Education is central to the acquisition of knowledge, such as when children learn new concepts. It is unknown, however, whether educational differences impact not only what concepts children learn, but how those concepts come to be represented in semantic memory—a system that supports higher cognitive functions, such as creative thinking. Here we leverage computational network science tools to study hidden knowledge structures of 67 Swiss schoolchildren from two distinct educational backgrounds—Montessori and traditional, matched on socioeconomic factors and nonverbal intelligence—to examine how educational experience shape semantic memory and creative thinking. We find that children experiencing Montessori education show a more flexible semantic network structure (high connectivity/short paths between concepts, less modularity) alongside higher scores on creative thinking tests. The findings indicate that education impacts how children represent concepts in semantic memory and suggest that different educational experiences can affect higher cognitive functions, including creative thinking.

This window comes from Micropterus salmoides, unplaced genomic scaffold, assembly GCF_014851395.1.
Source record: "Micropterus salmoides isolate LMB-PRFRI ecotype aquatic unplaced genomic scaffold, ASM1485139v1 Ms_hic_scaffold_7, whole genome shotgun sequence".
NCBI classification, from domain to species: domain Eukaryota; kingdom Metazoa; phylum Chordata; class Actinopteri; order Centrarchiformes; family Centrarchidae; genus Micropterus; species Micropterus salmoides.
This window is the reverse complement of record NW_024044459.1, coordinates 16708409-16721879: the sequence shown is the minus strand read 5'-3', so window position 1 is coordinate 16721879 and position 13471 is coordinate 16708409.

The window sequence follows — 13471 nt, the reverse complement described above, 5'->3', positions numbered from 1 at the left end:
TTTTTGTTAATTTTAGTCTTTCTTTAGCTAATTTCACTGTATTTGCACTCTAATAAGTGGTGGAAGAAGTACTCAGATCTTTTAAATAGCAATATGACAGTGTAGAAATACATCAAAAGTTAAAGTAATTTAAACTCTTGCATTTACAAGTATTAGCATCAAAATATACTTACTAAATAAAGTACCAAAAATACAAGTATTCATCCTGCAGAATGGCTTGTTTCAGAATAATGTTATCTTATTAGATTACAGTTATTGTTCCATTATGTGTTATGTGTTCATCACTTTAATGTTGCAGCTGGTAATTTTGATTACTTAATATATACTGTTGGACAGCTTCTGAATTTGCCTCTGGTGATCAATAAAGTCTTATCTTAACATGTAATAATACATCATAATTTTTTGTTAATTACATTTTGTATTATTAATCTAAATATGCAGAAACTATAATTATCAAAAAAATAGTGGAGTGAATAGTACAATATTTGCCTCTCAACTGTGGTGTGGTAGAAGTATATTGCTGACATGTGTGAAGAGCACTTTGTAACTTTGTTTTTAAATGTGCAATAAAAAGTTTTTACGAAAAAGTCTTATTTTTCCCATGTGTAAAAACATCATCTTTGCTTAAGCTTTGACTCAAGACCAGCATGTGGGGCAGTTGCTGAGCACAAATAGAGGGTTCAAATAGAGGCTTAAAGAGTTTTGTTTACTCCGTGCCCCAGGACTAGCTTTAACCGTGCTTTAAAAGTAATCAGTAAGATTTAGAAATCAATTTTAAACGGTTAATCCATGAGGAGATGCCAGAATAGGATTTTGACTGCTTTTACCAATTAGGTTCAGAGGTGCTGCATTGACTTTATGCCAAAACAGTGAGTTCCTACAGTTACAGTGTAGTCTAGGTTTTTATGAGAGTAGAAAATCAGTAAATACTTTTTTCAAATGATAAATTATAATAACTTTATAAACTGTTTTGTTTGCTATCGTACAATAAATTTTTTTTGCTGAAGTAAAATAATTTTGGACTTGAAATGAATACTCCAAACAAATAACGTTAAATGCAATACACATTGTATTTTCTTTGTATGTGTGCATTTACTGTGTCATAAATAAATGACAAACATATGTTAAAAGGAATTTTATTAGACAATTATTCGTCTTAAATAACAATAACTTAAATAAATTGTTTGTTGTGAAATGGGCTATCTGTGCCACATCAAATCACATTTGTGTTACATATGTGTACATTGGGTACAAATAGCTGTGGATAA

All Science Journal Classification (ASJC) codes
- Developmental Neuroscience